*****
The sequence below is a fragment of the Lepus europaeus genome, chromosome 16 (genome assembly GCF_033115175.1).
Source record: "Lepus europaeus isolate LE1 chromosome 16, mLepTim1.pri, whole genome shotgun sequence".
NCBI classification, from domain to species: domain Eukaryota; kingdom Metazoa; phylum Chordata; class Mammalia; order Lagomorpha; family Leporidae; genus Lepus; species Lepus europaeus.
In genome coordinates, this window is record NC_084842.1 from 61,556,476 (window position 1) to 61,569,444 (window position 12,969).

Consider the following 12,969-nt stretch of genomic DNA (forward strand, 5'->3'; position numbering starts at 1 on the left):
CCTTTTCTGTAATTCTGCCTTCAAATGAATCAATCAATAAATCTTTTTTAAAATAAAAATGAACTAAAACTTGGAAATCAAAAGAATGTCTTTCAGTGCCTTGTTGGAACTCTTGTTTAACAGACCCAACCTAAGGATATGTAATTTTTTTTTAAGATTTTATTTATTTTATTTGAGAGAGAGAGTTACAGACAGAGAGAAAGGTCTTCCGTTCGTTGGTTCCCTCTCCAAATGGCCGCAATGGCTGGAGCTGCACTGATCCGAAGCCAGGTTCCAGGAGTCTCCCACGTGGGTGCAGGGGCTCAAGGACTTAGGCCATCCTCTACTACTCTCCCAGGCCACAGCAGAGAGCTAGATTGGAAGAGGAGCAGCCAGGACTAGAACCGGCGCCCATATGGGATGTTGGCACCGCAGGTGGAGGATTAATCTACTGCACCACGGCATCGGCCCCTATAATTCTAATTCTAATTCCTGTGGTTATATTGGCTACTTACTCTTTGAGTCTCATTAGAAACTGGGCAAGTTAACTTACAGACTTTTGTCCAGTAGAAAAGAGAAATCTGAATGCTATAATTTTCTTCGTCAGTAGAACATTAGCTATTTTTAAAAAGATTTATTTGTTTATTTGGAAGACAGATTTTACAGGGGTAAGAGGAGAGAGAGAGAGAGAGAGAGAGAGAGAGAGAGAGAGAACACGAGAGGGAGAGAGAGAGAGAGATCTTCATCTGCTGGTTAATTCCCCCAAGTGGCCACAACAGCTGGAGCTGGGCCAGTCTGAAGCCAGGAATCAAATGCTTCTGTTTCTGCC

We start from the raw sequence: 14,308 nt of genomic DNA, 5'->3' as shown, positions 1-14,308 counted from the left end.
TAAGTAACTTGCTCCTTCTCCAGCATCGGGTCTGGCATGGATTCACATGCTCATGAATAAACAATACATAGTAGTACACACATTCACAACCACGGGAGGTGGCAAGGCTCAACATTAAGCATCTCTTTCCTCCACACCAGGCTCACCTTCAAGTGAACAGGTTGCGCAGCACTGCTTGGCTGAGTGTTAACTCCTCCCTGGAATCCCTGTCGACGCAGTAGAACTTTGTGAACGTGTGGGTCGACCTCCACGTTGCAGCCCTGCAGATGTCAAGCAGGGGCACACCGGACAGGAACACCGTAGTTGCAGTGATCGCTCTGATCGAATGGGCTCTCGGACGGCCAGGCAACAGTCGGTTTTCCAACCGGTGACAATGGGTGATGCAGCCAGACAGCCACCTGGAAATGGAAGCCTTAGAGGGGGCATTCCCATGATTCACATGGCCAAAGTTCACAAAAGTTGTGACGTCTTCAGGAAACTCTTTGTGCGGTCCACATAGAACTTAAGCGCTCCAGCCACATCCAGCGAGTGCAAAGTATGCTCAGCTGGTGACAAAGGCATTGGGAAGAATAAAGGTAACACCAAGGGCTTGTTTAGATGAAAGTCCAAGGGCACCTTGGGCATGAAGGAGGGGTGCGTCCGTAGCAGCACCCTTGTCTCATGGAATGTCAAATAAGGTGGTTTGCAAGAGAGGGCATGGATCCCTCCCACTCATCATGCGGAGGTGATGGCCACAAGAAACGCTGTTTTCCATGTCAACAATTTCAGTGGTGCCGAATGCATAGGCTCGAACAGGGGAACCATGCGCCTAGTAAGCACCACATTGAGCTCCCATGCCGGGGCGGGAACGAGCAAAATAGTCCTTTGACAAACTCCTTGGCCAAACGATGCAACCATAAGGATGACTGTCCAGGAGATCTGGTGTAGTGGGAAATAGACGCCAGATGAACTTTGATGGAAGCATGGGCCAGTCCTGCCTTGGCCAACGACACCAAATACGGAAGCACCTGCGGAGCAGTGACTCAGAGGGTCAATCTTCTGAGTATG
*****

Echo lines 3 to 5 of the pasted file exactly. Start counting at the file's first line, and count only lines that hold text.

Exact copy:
NCBI classification, from domain to species: domain Eukaryota; kingdom Metazoa; phylum Chordata; class Mammalia; order Lagomorpha; family Leporidae; genus Lepus; species Lepus europaeus.
In genome coordinates, this window is record NC_084842.1 from 61,556,476 (window position 1) to 61,569,444 (window position 12,969).

Consider the following 12,969-nt stretch of genomic DNA (forward strand, 5'->3'; position numbering starts at 1 on the left):